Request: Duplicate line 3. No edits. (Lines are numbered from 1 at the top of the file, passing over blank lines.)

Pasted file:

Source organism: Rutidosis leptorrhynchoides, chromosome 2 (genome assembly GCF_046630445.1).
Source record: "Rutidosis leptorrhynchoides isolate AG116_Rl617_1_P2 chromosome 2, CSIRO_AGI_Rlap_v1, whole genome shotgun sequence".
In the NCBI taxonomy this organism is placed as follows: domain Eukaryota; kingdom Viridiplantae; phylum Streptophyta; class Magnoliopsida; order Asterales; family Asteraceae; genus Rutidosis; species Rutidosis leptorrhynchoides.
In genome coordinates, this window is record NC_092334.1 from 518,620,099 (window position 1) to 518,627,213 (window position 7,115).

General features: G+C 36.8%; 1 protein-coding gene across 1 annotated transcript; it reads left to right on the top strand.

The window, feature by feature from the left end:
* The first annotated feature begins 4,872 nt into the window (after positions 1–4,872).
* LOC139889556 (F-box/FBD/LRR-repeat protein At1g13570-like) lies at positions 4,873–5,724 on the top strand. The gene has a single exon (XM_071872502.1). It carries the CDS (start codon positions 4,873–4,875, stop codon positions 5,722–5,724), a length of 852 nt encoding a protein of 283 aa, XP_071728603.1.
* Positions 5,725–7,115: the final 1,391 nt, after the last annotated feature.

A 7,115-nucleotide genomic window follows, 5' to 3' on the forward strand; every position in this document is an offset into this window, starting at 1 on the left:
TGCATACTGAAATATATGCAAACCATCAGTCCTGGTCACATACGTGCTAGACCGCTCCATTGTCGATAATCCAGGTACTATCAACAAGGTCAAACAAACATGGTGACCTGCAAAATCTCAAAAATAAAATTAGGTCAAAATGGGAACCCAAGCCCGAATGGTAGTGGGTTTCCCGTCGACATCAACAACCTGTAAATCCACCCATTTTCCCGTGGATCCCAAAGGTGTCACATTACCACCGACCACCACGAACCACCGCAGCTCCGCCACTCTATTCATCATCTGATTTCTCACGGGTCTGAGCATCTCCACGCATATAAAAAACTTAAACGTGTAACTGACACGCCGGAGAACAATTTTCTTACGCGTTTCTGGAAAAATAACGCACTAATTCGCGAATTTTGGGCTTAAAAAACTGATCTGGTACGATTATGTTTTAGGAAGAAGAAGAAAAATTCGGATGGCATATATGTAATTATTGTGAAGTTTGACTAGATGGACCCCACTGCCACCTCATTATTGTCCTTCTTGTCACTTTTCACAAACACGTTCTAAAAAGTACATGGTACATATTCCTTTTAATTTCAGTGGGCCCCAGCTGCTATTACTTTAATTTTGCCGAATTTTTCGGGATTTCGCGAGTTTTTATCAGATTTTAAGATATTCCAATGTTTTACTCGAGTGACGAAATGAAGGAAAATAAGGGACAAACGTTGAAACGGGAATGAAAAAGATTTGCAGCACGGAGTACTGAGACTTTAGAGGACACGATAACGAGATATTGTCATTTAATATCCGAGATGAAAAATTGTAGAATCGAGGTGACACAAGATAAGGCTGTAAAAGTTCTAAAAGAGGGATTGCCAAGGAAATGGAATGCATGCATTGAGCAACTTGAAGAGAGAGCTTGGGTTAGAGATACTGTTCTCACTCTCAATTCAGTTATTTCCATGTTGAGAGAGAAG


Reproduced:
In the NCBI taxonomy this organism is placed as follows: domain Eukaryota; kingdom Viridiplantae; phylum Streptophyta; class Magnoliopsida; order Asterales; family Asteraceae; genus Rutidosis; species Rutidosis leptorrhynchoides.